Tuesday, July 15, 2008

The first time they came

The first time they came, I was not at home. There was a sign that they were coming but I did not realize it at the time.

A friend had come over with her young daughter who wanted to see the strange-looking lizards that lived in my backyard. They were a scary-looking species and I remained afraid of them even while knowing that they were even more deathly afraid of me. After all, I was human and naturally capable of cruelty.

So we
went outside, and there behind the back door was a pair of dirty white sneakers I had never seen them before. They were placed neatly side-by-side next to the door, as if the owner lived inside with me. I wondered briefly if they belonged to a male friend who had recently moved to the US. But his feet were large, over-sized really. Perhaps they belonged to one of the gardeners who came to cut the grass, I thought idly.

It was already twilight and the lizards had gone to bed so we went back indoors, closing the door behind us but not fully locking it. When I went to lock up properly later, I glanced outside. The shoes were gone.

I should have known. I should have put it together. But I did not.

They came back several days later. They cut a neat square into the wooden back door. I wondered afterward why no one had heard the sound of sawing wood. I marveled at their ability to do such neat work in the pitch dark. Having carved out the
wood, neatly, they must have then discovered the burglar bars inside. I had gone to a lot of trouble to persuade my landlady to install those burglar bars. She had laughed sarcastically, stating that nothing had ever happened there and why was I being so paranoid? I insisted, pointing to the high crime rates on the island. She relented. They were made of reinforced steel. They could not be sawed through.

So the bandits then went around to the front of the apartment and broke down the door. They completely ransacked the place. They turned it upside
down. The police said afterward that it seemed as they were looking for something. I didn’t understand what I owned that could have invited such a thorough search. I was not a drug user. I am allergic to gold.

But it didn’t take me long to figure out. It was the single US dollar of top of the bedroom TV. It was the last dollar remaining from a trip I had made to the US Open several months earlier. It was a joke, testimony to what a wonderfully expensive time I had had at Flushing Meadows that I had come back empty-pocketed, except for a single dollar. I jokingly cal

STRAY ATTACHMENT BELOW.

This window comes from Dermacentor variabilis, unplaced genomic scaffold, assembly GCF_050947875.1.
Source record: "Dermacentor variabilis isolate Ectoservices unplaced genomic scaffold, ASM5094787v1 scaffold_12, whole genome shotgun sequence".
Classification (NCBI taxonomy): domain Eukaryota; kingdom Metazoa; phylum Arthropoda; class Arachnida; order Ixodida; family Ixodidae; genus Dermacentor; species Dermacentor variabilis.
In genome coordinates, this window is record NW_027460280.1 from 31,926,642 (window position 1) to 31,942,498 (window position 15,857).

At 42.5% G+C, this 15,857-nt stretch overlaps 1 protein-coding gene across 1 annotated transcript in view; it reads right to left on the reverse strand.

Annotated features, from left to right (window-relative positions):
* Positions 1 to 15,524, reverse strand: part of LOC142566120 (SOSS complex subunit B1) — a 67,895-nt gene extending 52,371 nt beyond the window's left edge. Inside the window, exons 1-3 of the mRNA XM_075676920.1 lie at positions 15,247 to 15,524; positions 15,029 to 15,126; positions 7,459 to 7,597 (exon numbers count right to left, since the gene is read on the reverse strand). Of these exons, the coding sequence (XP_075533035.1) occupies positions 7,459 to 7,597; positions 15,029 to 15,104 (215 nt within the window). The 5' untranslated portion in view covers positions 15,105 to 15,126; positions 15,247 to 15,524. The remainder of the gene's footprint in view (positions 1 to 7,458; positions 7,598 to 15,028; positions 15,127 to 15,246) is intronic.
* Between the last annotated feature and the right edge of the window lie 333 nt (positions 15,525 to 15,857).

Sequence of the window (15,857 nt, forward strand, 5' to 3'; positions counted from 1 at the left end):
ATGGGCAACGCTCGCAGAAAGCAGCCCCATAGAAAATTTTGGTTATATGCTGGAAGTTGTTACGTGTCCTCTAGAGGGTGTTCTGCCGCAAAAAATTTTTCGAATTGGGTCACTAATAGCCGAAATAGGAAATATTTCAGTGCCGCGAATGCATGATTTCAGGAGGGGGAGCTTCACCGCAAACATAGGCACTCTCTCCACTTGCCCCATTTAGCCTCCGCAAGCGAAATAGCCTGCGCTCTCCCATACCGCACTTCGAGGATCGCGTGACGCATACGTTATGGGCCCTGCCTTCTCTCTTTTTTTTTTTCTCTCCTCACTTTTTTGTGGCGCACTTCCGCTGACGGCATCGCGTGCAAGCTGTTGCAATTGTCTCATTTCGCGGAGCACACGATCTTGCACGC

led it my tennis dollar, a reminder of an exciting trip, proof that my love of this sport has always come at a cost, which, when I can afford it, I am happy to pay.

And on that island where I lived for a while and which I will never even visit again, knock wood, fingers crossed, God please – on that island the US dollar used to be king. The dollar ain’t worth shit anywhere now but back then it had served as a distraction. A single US dollar on top of my bedroom TV had turned the bandits into a frenzy of searchers. They must have thought I had more. They turned over every inch of the apartment. They flipped the mattresses and left the freezer door wide open. My clothing was scattered on the floor, all drawers emptied, make-up strewn.

In the end they took just a few items including an unopened bottle of Elizabeth Taylor White Diamonds perfume, and of course, my single US dollar. I figured that one of the bandits must have been thinking of Valentine’s Day, which was a few short weeks away. Imagine that, I thought, a bandit who, in the middle of his frenzied search of my apartment had stopped to think of his sweetie as he plopped my unopened bottle of perfume into his bag. I didn’t really like the perfume anyway. That’s why the bottle was still unopened. It had been a gift. I had always suspected that I had been re-gifted.

But I am forever grateful to that US dollar and the greed it had inspired. A greed that left a team of bandits oblivious to the other valuable items in my apartment as they searched desperately for more money. And the truth is that I had none. I was still recove
ring from my expensive trip to the US Open.

Friends helped me to clean up. I considered moving. My landlady changed both doors, back and front, and installed more burglar bars. Like the rest of the island, I now lived in a cage. And after a while I started to feel safer. I stopped double and triple-checking my locks. I started sleeping with the lights off.

My friend and her daughter came back during the day to watch the scary-looking lizards. The truth is that they were gentle creatures, their brown and black ugliness a camouflage that allowed them to blend into the color of the mottled stone walls to which they clung. I regret not having taken their pictures before I fled the island, after the second time they came, and I got a firsthand lesson in trauma.
(Part 1 of 2)

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